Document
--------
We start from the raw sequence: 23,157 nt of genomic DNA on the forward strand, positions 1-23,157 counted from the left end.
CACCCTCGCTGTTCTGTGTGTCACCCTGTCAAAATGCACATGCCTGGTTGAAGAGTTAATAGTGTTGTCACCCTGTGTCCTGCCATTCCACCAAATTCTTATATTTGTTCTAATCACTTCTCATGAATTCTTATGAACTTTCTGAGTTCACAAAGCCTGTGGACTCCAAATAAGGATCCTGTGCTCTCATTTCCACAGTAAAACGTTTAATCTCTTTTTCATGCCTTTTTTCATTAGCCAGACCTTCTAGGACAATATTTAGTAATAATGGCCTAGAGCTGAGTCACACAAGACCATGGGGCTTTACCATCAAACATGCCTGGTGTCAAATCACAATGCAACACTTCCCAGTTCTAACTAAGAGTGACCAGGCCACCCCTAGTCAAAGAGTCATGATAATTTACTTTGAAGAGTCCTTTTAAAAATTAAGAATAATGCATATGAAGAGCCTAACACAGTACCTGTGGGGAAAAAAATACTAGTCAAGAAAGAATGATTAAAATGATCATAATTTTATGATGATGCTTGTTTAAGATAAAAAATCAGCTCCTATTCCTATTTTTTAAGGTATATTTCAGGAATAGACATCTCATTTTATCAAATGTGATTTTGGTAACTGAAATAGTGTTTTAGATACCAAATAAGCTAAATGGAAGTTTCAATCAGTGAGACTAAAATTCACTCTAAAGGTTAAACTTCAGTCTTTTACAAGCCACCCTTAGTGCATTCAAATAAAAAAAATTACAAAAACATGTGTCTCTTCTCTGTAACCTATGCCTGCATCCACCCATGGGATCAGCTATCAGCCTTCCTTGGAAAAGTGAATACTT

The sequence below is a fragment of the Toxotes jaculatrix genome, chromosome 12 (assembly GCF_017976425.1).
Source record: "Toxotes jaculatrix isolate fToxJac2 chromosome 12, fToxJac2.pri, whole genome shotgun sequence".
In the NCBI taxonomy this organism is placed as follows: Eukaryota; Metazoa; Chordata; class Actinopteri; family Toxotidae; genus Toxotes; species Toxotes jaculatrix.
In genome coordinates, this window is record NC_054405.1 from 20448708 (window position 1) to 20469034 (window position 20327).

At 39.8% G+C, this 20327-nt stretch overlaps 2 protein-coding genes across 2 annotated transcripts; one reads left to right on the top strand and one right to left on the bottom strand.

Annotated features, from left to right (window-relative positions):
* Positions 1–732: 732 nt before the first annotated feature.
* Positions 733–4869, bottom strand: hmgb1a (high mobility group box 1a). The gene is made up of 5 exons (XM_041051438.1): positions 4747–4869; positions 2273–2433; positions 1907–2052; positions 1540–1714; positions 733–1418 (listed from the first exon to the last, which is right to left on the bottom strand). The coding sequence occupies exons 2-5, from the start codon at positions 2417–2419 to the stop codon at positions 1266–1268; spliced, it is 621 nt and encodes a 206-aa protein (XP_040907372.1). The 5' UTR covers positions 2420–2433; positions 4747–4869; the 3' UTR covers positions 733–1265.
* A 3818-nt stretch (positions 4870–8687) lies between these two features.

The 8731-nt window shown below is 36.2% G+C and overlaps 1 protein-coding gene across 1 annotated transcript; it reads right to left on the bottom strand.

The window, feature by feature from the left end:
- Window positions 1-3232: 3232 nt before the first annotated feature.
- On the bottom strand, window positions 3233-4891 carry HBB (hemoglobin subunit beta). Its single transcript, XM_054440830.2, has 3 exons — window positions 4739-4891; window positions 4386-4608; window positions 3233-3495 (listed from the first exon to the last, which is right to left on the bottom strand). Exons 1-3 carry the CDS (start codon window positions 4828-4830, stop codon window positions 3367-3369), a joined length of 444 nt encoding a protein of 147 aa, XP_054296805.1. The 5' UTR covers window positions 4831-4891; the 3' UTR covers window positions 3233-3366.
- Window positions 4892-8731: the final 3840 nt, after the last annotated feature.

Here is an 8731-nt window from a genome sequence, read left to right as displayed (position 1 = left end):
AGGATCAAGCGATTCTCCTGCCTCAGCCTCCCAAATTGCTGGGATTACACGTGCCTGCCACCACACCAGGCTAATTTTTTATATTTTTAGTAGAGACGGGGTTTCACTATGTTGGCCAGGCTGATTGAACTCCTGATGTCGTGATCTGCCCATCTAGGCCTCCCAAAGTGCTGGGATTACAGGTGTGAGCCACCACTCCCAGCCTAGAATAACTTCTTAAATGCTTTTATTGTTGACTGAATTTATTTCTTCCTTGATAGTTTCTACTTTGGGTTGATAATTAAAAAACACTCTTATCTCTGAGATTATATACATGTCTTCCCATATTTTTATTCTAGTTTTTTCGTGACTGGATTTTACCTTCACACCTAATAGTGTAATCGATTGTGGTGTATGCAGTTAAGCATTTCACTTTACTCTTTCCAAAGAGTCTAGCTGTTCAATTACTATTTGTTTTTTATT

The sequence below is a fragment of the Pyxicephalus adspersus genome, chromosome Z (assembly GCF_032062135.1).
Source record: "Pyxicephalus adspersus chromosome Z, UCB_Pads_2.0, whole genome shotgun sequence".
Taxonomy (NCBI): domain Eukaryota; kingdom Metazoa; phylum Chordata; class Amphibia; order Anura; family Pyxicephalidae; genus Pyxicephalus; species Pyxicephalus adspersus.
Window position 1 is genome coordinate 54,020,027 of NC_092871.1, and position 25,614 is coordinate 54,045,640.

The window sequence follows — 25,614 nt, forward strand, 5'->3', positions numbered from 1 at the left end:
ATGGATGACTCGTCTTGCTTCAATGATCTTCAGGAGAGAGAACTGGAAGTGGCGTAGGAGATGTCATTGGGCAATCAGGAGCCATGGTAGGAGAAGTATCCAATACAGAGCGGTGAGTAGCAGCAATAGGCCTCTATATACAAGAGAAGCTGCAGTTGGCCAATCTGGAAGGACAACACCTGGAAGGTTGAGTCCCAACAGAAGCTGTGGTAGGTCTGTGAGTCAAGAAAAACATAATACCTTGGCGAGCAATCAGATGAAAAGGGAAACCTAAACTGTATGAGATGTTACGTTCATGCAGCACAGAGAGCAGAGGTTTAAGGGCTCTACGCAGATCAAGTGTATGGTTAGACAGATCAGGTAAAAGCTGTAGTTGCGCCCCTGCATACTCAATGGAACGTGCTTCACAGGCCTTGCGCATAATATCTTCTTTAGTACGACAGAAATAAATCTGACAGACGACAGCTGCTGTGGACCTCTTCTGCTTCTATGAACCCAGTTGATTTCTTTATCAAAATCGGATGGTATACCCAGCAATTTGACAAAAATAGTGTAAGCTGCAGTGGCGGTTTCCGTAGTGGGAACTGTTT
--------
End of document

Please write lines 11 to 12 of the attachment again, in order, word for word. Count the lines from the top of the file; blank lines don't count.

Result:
* A 3818-nt stretch (positions 4870–8687) lies between these two features.

The 8731-nt window shown below is 36.2% G+C and overlaps 1 protein-coding gene across 1 annotated transcript; it reads right to left on the bottom strand.